So much of Buddhist identity (modern understanding has come to see) is baloney. Buddha is often bull crackers, Bodhisattva tales mostly bogus. Nonetheless, Buddhist truths are as real as real can be, and Buddhas and Bodhisattvas too (true in every drop of wisdom and compassion in the human heart)! Funny how that works, and the power of this practice is that it can easily hold such truth or falsity without loss of its vitality.

    That is "Zen & the Pali Suttas" ... and the Sutras too.

    Gassho, J

    http://www.zenforuminternational.org/vi ... 01#p105201
    SIT-A-LONG with JUNDO: I Don't Believe in Buddha!!

    It may be shocking for a Buddhist priest to say so, as shocking as hearing a Catholic priest say he "doesn't believe in Jesus". But it's true nonetheless. I am a Buddhist priest who thinks "Buddha" is largely bunk and baloney.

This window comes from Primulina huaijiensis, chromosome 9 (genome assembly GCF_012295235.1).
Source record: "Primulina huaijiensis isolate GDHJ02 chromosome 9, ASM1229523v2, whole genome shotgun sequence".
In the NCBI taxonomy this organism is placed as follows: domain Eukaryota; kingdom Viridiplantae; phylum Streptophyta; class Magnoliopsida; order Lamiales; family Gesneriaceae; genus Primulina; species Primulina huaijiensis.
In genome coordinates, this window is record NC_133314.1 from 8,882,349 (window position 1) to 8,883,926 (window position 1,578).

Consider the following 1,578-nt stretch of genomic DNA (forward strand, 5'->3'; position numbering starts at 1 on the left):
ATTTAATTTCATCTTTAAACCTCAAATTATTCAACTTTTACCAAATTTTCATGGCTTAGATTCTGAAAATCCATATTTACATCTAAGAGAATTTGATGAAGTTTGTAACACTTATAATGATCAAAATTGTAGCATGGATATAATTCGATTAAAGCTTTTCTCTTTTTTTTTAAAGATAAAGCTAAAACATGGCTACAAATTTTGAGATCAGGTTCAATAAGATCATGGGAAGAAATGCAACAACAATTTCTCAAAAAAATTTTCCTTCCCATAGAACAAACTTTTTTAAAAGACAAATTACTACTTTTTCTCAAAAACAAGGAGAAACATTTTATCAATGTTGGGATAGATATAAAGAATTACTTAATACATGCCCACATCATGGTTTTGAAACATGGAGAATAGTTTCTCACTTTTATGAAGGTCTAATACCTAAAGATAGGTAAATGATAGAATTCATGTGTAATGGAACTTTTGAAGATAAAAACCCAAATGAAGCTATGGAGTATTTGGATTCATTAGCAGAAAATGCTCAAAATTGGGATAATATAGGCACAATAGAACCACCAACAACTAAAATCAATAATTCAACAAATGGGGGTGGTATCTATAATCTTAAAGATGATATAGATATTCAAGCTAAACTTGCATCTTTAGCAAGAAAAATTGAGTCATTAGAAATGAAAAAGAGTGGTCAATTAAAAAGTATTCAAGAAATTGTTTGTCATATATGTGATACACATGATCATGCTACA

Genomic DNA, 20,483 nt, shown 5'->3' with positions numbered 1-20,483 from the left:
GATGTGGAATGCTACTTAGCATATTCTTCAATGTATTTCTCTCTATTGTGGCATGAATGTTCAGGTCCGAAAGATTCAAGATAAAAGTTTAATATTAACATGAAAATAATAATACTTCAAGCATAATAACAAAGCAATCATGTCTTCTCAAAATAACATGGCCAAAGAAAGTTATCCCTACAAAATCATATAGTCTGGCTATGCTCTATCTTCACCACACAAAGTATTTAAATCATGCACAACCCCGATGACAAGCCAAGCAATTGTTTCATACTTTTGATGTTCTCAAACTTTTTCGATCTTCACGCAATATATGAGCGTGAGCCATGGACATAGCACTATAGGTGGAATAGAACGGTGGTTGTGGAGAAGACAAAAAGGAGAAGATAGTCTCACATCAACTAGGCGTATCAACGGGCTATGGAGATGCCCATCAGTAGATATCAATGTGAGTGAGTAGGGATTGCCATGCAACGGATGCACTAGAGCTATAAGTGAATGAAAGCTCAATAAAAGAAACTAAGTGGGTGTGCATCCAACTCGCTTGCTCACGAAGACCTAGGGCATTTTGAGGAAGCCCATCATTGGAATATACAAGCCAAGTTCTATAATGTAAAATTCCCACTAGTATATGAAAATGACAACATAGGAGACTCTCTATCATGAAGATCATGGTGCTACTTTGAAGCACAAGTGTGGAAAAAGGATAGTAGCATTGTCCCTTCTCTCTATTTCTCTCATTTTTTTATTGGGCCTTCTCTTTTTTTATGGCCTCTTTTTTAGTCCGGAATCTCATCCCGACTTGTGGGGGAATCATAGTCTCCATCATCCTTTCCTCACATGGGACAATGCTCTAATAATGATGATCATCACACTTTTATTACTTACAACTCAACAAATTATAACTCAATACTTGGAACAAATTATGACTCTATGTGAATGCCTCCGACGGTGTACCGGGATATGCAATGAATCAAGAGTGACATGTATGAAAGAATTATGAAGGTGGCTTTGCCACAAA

At least, I think there's a lot of "bull" to how Buddha is typically portrayed. I think many of the utterly fantastic Mahayana Sutra stories of Buddhas are ridiculous ... hyper-exaggerated ... just unbelievable! (meaning that they cannot be literally believed any more than children's fairy tales). The imagery is incredibly beautiful ... but the tale just incredible nonsense, purely the product of human imagination. I think the image of a "Perfect Buddha" ... either in this world or some Buddha Land ... as a flawless being beyond all human weakness, conflict and ignorance ... is a fable, a religious myth. I think most of the old miracle filled stories are well meaning fictions, sometimes holy lies, and the golden statues and paintings of Buddhas are but depictions of exaggerated dreams.